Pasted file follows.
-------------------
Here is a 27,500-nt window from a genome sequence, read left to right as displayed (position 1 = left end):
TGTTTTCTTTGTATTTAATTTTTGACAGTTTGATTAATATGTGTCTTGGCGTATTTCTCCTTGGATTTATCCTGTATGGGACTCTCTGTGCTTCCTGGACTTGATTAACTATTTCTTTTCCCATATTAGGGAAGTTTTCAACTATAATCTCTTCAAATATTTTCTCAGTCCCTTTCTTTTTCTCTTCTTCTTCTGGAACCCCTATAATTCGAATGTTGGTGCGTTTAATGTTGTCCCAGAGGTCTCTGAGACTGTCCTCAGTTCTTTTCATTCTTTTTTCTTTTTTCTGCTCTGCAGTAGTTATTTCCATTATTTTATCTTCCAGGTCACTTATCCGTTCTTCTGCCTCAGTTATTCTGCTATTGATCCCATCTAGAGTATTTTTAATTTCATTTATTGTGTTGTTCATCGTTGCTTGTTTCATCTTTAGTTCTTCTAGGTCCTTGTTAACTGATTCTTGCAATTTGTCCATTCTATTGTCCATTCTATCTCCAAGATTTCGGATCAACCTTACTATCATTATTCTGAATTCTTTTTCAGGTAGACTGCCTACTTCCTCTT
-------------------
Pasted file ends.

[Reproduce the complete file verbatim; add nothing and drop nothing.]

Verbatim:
Here is a 27,500-nt window from a genome sequence, read left to right as displayed (position 1 = left end):
TGTTTTCTTTGTATTTAATTTTTGACAGTTTGATTAATATGTGTCTTGGCGTATTTCTCCTTGGATTTATCCTGTATGGGACTCTCTGTGCTTCCTGGACTTGATTAACTATTTCTTTTCCCATATTAGGGAAGTTTTCAACTATAATCTCTTCAAATATTTTCTCAGTCCCTTTCTTTTTCTCTTCTTCTTCTGGAACCCCTATAATTCGAATGTTGGTGCGTTTAATGTTGTCCCAGAGGTCTCTGAGACTGTCCTCAGTTCTTTTCATTCTTTTTTCTTTTTTCTGCTCTGCAGTAGTTATTTCCATTATTTTATCTTCCAGGTCACTTATCCGTTCTTCTGCCTCAGTTATTCTGCTATTGATCCCATCTAGAGTATTTTTAATTTCATTTATTGTGTTGTTCATCGTTGCTTGTTTCATCTTTAGTTCTTCTAGGTCCTTGTTAACTGATTCTTGCAATTTGTCCATTCTATTGTCCATTCTATCTCCAAGATTTCGGATCAACCTTACTATCATTATTCTGAATTCTTTTTCAGGTAGACTGCCTACTTCCTCTT